THE SCHOOL FOR SCANDAL
Malvern Theatres, Malvern, Tuesday 24th July, 2012
This revival of Richard Brinsley Sheridan’s 1777 comedy of manners is an absolute peach. From the elegant panelled set to the sumptuous costumes and wigs, Jamie Lloyd’s production brings a taste of the eighteenth century to life. But this is much more than a period piece. Sheridan’s script crackles with wit and is effulgent with epigrams that seem painfully pertinent to the society of today. It is also interesting to see how much Sheridan is a forerunner of Wilde.
The play exposes to us the idle classes whose main source of amusement is the denigration of their peers through malicious and scandalous gossip. We laugh along with this bitch-fest but we also laugh at the hypocrisy of the main purveyors of this gossip, these assassins of character who show little regard for facts. You see it on Twitter every day, only the targets are not the idle rich but the celebrities who fill the media with their supposed antics. If you’re a stranger to Twitter, think along the lines of Mock The Week, where the same shorthand jokes are repeated on a weekly basis, based on some perceived trait or reported incident.
The opening scenes are like tucking into a box of fondant fancies – delectable, irresistible but you know you shouldn’t be so self-indulgent. Then the main action of the plot begins to unfold: an absentee uncle returns and puts his two nephews to a test of their mettle. An old man comes to an understanding with his WAG young bride. It is an ebullient, effervescent bit of fun, a bottle of champagne, and the acting style – the mannered delivery, the poses and posturing – is perfectly pitched to keep the thing zipping along, and the bubbly flowing.
An excellent ensemble provides an indefatigable source of delight. Maggie Steed is superb as hypocritical monster, Mrs Candour; Grant Gillespie, dressed like Mozart’s wayward little brother, out-camps everyone as preening ninny, Sir Benjamin Backbite; Ian McNeice has an amusing bluster as scheming Uncle Oliver; and the swoonworthy Nick Harman is charming as affable rogue Charles. But for me, the comedy crown goes to Edward Bennett as Joseph Surface who, in the second half, delivers a comic performance of energy and barely-contained frenzy as he tries to keep a lid on the situation that is unravelling before him. He goes from the studied sneering mannerisms of the age to a frantic Basil Fawlty in full flight, skipping and grinning with increasing desperation as he tries to maintain his public persona. I also loved Susannah Fielding as the insensitive and selfish Lady Teazle, for whom fashion and being ‘in’ are all – like a ‘character’ from TOWIE but in infinitely superior clothes; but in truth, the entire cast is responsible for a fast-moving, almost farcical couple of hours of the rarest quality.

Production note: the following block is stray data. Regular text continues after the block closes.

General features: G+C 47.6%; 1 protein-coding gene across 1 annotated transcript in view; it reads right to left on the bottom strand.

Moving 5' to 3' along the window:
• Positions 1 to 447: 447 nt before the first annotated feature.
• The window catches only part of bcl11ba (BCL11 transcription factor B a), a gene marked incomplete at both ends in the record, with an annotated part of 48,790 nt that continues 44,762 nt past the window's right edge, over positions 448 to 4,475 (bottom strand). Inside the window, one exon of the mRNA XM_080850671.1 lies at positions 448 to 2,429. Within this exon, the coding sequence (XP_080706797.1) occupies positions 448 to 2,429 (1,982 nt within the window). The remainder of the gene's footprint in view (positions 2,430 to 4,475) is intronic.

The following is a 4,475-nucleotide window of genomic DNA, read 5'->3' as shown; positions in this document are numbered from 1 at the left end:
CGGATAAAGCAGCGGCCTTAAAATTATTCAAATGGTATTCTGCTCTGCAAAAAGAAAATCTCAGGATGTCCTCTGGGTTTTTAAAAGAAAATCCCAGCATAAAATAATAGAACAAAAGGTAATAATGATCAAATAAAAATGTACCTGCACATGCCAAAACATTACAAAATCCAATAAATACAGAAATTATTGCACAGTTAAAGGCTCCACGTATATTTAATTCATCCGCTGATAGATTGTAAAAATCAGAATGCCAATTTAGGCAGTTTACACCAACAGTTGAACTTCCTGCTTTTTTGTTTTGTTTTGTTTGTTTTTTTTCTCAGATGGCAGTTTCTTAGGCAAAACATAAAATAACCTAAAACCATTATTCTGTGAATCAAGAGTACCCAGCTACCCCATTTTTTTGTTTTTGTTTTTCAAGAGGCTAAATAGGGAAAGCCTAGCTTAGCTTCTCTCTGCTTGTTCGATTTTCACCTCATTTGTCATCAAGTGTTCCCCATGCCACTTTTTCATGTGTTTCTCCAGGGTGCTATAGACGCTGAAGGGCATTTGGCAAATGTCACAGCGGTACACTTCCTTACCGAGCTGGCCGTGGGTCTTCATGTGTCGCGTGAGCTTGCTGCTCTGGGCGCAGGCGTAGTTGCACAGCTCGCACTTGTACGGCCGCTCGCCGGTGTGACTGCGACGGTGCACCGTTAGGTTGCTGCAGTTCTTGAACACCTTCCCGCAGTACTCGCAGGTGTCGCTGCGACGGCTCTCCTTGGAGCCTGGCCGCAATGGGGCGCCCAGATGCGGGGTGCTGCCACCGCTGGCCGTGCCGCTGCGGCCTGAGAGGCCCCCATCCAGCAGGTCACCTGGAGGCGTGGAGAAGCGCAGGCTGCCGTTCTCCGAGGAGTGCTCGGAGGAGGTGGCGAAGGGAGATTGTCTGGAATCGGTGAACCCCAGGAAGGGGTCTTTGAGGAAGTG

Director Jamie Lloyd handles everything with a light-touch. There are some lovely bits of business here, from the campery of the servants to business with picture frames. The classic scene when Lady Teazle is discovered eavesdropping behind a screen was superbly done – the shocked reactions were heightened to just the right amount to make it credible within the onstage world. The play holds up a mirror to today, where gossip thrives in new media and old and warns us against believe, spreading and embellishing false report. It is an affectionate condemnation of a distasteful aspect of human nature rather than a moralising cautionary tale – and I’ll tell you this, and don’t keep it to yourself but a more stylish and lively evening in the theatre you’d be hard pressed to find.
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